Beyond the theatre, the worn marble of the forecourt dissolves into the landscape, and fragments of marble and stone pave the ascent to the Parthenon. At the lower parts of the site, the pathway forms a continuous route, with relatively few rest points provided, since the terrain is not particularly steep. At these lower points, the pathway meanders through groves of trees in a seemingly random manner (Fig.6). Large rocks or boulders that lie in the way of the path are effortlessly absorbed by it and left untouched (Fig.7), so that they momentarily syncopate the rhythm of the paving pattern. At other points, the path seems to swell purposefully to incorporate features of the landscape, so that they become an essential part of its composition. The play between the apparently accidental and more purposeful integration of the landscape creates an ambiguous condition. This ambiguity leads many visitors to assume that the path dates to antiquity and that its current meandering form is a result of distortions due to the landscape changing over time. Pikionis’ ability to create this sense of ambiguity is due in large part to the construction methodology he promoted. He produced very few drawings of the scheme as a whole, and was keen to allow craftsmen on the site adapt to the minute particulars of the landscape and determine the pathway’s overall form.
Pikionis’ strategy is somewhat problematic if considered in relation to the broader scope of his work. The implementation of vernacular construction techniques necessarily delayed the project, and he was constantly harried by government officials concerned that the construction of the pathway was taking too long. His frustration with this interference is made clear in a number of letters to Karamanlis, where he writes,
‘Plans and instructions are insufficient here, for the plan is not applicable as it stands, but serves only as a model representing a general idea which requires constant interpretation...what should be kept in mind is the ancient Greek motto, ‘make haste slowly’. 7
Though Pikionis’ concern with the quality of the execution of the project is evident in the completed work, it also necessarily limited its potential to serve as a model that could be applied elsewhere. In the context of a city undergoing an urbanization as rapid as the one Athens was experiencing at the time, the pathway project is emphatically archaic in its method.
Despite Pikionis’ reluctance to present a detailed plan of the project before construction, a number of drawings exist that elucidate the complex formal strategies that are present in much of the work. One particularly interesting example is a drawing of a sequence of views presented to visitors during their ascent to the summit of Philoppapou Hill, adjacent to the Acropolis (Fig.8). Along the route, Pikionis marks out a series of ‘critical’ points that allow for views out across the landscape. In addition to these critical points, he identifies landscape features with the potential to frame or direct a viewer’s eye. Inscribed in Greek on the side of the drawing are descriptions of each element in the composition: ‘the Acropolis, the Parthenon, the mountains, the plants, the sunset, the rocks, the scenery and the trees.’ Two focal points are then defined, from which viewing segments of thirty degrees are circumscribed. These are then gridded into segments of 3:5 and 8:13 according to the Golden Section and objects are positioned at the intersections of the two grids. At certain intersections, the path distends and expands to create a wider open space designed to slow pedestrians down so that they might admire the view while at others a cypress tree or large rock frames a view of the Parthenon. These diagrams were further refined on the site by Pikionis, but reveal the presence of a systematic methodology in the work; a means of combining the phenomenological experience of a vista or the smell of a shrub with the physicality of a built work.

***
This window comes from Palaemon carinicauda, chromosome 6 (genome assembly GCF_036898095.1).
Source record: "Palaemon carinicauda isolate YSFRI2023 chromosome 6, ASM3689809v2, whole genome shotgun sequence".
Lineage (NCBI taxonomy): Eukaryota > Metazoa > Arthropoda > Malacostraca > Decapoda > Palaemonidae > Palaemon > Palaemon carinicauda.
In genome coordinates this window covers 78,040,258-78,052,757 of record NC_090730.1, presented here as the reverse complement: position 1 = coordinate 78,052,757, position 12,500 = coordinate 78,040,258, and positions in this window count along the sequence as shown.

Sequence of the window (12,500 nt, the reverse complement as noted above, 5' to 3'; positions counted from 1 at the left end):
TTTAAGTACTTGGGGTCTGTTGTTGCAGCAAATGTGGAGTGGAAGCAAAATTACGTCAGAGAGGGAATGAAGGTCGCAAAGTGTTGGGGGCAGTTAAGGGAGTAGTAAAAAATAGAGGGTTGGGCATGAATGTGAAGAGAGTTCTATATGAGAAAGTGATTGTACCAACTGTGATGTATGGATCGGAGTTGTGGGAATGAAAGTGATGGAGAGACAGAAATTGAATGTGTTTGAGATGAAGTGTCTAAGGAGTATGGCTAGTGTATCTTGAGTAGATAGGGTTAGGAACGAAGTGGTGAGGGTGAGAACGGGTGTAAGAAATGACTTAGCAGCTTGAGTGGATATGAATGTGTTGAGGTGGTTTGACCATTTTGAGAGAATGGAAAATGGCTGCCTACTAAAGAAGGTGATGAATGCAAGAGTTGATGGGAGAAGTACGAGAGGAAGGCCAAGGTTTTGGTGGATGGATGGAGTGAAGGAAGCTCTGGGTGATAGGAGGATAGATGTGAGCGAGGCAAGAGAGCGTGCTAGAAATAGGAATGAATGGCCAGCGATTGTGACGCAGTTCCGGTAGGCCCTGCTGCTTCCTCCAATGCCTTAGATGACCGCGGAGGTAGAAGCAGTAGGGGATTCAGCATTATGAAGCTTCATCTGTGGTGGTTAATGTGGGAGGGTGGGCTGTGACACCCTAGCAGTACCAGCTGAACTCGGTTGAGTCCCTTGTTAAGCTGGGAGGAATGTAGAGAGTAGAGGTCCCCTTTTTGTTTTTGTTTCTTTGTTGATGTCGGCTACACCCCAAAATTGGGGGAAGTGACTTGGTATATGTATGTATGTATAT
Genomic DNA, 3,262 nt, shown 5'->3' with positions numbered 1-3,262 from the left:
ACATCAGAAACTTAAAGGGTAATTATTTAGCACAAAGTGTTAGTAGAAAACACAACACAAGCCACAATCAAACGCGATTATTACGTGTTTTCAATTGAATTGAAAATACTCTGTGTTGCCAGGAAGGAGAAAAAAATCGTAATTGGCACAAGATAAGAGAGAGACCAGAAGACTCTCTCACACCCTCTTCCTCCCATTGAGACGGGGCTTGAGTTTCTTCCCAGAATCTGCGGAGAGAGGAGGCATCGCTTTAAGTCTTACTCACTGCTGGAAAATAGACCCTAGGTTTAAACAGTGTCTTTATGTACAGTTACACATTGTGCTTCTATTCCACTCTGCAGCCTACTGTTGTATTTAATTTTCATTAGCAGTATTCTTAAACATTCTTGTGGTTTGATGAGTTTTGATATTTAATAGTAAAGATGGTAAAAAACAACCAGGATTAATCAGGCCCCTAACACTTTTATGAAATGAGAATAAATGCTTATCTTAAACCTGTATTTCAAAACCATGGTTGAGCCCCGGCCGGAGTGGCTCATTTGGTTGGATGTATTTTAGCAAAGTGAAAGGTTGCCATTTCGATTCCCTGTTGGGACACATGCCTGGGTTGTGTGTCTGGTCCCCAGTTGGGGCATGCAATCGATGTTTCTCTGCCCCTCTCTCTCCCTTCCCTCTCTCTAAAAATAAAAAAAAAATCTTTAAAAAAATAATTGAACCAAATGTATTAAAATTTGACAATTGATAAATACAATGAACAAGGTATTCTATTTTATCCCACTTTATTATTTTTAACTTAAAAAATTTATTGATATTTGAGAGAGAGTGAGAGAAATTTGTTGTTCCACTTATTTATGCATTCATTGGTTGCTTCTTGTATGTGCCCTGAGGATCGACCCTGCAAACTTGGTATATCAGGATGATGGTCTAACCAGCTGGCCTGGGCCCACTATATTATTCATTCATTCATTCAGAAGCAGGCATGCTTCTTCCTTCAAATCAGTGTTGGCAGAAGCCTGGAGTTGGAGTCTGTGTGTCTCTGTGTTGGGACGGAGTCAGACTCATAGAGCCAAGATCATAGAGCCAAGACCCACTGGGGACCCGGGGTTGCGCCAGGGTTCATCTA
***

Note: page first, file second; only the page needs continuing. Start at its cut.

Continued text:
This strategy becomes more evident in the steeper parts of the climb, where rest stops are required more frequently, and shade becomes essential to the comfort of visitors (Fig.9). As the path continues its upwards climb, it becomes narrower, reflecting pedestrians’ desire to take the most direct route during the steepest parts. The paving patterns become more diverse and it is on these steeper parts of the climb that some of the most fascinating features of the path become apparent. Pikionis was aware that as the climb got more arduous, visitors would tend to look at the ground more. The demolition of numerous buildings in Athens’ city centre had turned many sites into neo-classical graveyards, filled with fragmented remnants of the destruction. Pikionis looked to these sites for building material; benches are made from the doorsteps and ornamental scrolls of Athenian mansions and pieces of lintels are recognizable within the paving (Fig.10). The presence of these pieces of Athens’ neo-classical past is at once the most poetic and the most troubling feature of the work. The fragments polemicize the work; embedding the ruins of nineteenth century Athens at the feet of a monument to the glories of its classical past is a poignant gesture, imbuing the work with a critical edge that was absent in most architectural work of the period. However, despite the evocative nature of the gesture, the objects appear to be somewhat arbitrarily located, apparently deposited at random according to Pikionis’ whim. Peter Smithson compares Pikionis’ strategy with the construction of modern Istanbul, where Ionic volutes can be found embedded in the fabric of the city, at once capturing that city’s impulsive, rapid growth and its rich heritage8. In Pikionis’ work, similar images are created by the embedded fragments, but can appear to be somewhat contrived, unconvincingly straddling the line between superficial sentimentality and evocative polemics. Pikionis’ reluctance to develop the critical elements of his work further may have been due to his proximity to the government or out of a respect for the monuments his work was intended to serve, yet there is a sense of truncation in the experience, and the ambiguity that is so effective elsewhere in the scheme is less successful here.